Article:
More wear results in less waste being sent to the landfill. Additionally, it also helps reduce your carbon footprint - did you know that wearing a piece of clothing 50 times instead of 5 in any given year reduces your CO2 emissions by over 400% per item, per year?
The next time you’re shopping for clothes, consider the cost per wear rather than just the number on the price tag. When you consider the price per wear, slow fashion garments often end up being much lighter on the budget than fast fashion garments – because you get to wear them for much longer!
4. Choose The Right Materials
Do you know what fabric the garment you’re buying is made from? And what the impact it has on the environment?
Most fabrics can be categorized either as synthetic, or natural. Synthetic fabrics are made from crude-oil-based plastic, spun into yarn and woven into fabric. These fabrics are cheaper to make, which makes them popular with fast fashion brands, but have a severe negative impact on the environment. Because they’re made from plastic, the clothes release plastic fibers into greywater whenever washed. Additionally, plastic clothes never biodegrade – they only fall apart into more plastic particles.
Natural fibers, on the other hand, come from plants. Because of that, they don’t release any microplastics and biodegrade naturally when composted or sent to landfill. This makes them a much better choice for the planet.
Fabrics are also often dyed to make the final garment – it’s important to choose brands that use low-impact dyes that require less water and do not use any heavy metals if you want to reduce your impact on the environment. Another material involved in the process is packaging, ensuring it’s biodegradable or recyclable. At The Good Tee, we’ve specifically chosen to use the most sustainable materials, Organic Cotton, as the most sustainable natural fibre, eco-friendly dyes and packaging.
5. Check The Manufacturing Processes
Have you ever wondered what the journey of your t-shirt was like and the lives it touched? Do you know #whomademyclothes? Many of us have lost the connection between the clothes we wear and the people who make them. Yes, clothing is still made by people, not machines.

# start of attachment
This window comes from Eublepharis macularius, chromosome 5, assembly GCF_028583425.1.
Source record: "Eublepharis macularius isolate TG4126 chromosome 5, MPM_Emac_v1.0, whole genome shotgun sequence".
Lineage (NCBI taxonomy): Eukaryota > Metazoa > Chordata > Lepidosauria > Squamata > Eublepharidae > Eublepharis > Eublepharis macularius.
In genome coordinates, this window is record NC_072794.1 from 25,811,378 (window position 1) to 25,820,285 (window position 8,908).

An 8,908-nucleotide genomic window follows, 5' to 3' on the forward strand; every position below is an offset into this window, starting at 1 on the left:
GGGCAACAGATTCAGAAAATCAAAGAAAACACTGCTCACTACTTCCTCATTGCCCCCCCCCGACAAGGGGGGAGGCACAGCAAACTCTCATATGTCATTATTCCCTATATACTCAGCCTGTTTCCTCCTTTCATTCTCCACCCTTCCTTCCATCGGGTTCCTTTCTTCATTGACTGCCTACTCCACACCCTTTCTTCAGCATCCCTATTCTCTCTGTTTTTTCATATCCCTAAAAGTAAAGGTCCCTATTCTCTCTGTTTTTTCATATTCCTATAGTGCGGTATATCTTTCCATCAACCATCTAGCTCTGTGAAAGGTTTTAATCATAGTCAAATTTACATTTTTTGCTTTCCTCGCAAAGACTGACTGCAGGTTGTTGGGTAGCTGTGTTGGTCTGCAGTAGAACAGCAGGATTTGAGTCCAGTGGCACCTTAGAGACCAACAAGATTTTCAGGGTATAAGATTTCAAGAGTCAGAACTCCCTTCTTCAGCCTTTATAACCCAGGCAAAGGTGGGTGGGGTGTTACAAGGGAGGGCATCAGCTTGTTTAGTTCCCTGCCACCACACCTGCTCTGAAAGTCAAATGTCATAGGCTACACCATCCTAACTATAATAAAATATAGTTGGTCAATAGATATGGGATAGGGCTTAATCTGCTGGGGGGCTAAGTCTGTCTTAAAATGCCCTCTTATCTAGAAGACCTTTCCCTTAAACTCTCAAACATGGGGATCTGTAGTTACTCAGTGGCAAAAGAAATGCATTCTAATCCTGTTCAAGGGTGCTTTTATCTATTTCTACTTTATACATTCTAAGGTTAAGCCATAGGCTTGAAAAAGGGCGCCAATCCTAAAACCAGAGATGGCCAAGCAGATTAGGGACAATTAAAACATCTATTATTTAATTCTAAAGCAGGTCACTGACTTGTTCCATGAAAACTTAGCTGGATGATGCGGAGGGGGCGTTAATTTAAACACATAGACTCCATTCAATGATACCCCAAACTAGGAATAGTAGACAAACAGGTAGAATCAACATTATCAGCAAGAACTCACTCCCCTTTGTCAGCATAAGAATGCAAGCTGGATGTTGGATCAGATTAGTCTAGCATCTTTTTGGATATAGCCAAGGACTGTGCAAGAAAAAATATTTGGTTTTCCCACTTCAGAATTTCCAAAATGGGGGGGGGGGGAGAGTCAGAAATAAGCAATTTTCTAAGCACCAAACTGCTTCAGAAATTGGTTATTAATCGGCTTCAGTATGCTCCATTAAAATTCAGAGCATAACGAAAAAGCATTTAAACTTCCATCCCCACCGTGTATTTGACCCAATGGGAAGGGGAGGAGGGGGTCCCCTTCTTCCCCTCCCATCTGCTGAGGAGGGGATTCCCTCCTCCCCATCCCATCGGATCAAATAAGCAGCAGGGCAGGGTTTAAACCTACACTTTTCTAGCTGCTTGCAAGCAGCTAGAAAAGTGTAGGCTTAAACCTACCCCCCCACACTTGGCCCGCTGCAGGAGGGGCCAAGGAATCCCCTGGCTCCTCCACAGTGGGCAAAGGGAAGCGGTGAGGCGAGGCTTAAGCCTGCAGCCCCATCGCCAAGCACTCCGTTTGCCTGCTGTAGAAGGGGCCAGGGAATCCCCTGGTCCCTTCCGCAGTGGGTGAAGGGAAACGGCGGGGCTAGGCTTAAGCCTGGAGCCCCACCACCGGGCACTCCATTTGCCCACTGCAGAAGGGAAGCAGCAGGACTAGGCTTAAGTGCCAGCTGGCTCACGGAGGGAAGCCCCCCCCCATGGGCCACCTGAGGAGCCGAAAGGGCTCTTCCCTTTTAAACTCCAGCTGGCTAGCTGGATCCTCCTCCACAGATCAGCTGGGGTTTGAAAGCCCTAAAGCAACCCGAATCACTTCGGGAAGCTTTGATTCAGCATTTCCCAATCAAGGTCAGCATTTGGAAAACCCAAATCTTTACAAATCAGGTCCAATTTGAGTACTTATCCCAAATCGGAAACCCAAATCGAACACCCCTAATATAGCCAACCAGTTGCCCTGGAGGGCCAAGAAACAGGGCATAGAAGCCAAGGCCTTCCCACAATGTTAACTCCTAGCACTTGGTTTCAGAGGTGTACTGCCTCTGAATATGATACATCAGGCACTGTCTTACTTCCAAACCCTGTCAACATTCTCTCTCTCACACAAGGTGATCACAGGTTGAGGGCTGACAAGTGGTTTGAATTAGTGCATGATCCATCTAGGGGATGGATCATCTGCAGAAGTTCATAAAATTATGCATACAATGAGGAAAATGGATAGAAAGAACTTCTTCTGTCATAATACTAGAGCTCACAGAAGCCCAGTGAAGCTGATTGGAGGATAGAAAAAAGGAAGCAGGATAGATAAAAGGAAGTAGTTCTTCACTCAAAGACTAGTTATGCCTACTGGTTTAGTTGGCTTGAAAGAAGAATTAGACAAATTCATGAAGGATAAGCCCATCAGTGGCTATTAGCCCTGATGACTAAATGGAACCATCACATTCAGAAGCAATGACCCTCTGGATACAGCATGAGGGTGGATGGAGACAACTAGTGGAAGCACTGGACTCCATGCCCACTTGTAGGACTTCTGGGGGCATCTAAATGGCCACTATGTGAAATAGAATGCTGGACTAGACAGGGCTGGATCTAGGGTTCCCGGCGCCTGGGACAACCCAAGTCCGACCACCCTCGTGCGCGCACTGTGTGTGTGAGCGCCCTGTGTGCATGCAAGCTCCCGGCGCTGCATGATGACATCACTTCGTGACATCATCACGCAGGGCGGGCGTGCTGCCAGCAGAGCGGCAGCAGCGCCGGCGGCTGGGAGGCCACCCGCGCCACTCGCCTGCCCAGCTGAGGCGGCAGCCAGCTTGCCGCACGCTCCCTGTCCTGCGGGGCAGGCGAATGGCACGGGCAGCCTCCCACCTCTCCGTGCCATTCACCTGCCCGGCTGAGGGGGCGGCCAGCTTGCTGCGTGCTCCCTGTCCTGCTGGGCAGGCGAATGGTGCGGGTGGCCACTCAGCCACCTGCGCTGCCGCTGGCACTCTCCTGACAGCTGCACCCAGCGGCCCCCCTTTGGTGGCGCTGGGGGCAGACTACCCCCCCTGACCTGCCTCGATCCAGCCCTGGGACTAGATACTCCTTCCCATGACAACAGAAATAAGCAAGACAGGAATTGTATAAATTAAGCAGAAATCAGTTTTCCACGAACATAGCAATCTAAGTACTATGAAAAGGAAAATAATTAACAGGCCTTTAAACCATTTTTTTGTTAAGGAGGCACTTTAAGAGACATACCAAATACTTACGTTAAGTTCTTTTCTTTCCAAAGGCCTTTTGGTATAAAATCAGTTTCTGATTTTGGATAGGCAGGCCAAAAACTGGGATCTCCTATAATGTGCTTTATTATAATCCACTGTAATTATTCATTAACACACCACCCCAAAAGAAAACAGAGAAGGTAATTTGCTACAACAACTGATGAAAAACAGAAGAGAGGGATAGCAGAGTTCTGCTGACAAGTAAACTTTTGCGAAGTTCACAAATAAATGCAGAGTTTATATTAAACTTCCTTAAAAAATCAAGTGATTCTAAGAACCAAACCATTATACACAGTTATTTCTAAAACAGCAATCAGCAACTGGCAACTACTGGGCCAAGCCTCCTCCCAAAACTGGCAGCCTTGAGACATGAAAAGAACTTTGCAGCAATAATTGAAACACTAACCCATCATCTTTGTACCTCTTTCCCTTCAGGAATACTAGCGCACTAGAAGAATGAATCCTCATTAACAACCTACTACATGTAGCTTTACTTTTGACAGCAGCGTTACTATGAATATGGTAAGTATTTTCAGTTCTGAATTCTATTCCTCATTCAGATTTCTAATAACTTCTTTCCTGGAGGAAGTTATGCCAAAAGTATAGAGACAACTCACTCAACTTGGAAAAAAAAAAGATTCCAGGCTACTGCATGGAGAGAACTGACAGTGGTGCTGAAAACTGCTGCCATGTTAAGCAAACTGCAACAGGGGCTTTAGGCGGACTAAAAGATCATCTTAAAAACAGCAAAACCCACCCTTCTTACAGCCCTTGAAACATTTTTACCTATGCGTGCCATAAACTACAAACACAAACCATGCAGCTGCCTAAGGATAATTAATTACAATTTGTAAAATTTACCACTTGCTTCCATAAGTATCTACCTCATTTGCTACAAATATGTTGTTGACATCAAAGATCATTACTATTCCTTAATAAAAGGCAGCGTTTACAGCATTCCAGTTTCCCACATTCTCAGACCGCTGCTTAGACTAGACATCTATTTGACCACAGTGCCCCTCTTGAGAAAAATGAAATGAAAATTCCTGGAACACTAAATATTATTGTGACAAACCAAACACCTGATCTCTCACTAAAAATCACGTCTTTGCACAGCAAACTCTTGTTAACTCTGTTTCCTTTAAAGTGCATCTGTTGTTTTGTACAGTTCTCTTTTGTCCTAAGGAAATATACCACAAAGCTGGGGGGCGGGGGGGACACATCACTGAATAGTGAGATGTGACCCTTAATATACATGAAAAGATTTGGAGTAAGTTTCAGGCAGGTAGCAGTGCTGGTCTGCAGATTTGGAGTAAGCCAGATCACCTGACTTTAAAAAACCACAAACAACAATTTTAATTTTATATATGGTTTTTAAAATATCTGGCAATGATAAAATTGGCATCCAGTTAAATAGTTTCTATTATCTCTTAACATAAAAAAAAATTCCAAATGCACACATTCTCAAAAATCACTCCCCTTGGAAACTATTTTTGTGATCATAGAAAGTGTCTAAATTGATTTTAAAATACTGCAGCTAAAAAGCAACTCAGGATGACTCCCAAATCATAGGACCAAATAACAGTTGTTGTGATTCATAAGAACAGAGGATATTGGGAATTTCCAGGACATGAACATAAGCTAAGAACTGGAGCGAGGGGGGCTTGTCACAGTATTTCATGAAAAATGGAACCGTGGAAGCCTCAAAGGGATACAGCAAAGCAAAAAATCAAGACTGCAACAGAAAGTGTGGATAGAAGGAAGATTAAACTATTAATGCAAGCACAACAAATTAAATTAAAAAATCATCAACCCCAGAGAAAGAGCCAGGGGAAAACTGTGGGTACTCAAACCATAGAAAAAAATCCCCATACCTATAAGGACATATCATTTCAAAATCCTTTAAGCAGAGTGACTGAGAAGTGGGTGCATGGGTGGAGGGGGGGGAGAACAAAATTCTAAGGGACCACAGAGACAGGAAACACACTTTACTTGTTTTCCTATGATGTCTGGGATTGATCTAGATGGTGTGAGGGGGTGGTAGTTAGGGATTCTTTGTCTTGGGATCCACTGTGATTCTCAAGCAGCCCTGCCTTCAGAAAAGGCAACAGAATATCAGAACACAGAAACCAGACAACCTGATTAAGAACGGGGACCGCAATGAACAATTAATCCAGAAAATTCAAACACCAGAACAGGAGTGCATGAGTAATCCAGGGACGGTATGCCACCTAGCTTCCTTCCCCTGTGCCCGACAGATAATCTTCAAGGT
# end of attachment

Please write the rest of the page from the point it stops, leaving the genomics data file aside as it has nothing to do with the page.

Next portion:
According to Fashion Revolution, only 23% of 250 companies reviewed meet the transparency criteria. Company transparency is key to learning about its impact on the people in the supply chain. Unsustainable companies are frequently hiding their practices, while sustainable fashion brands are sharing what makes them ethical and sustainable.
Look for videos of factories or detailed disclosure about suppliers, factories, materials, and partnerships. Unfortunately, good transparency is still not an industry standard.
6. Check The Labels
Certifications are awarded to sustainable companies by third parties, which have a set of criteria for these brands to meet. They ensure that the brand follows best practices in the area they’re certifying.
Without certifications, it can take quite some time to read up on the environmental, social and economic impact of a company – a trusted sustainability label does this for you so that you don’t have to.
Some of the best certifications to look out for are certified Fairtrade organic cotton and B Corporation. B-Corporation is a third-party audit and certification platform meant for sustainable businesses. Certified B Corporations are businesses that meet the highest standards of verified social and environmental performance, public transparency, and legal accountability to balance profit and purpose. At The Good Tee, we’re proud to be a certified B Corporation using certified Fairtrade cotton.
Before you buy, ask yourself a few fundamental questions. Do I want to support this company and its values? Am I voting wisely with my dollar? In the words of Vivian Westwood: ‘Buy well, choose well, make it last’.
Choose companies like The Good Tee, which tick all the boxes on your sustainability criteria list and stop supporting unsustainable fast fashion brands promoting overconsumption. Explore The Good Tee website to learn more about the brand!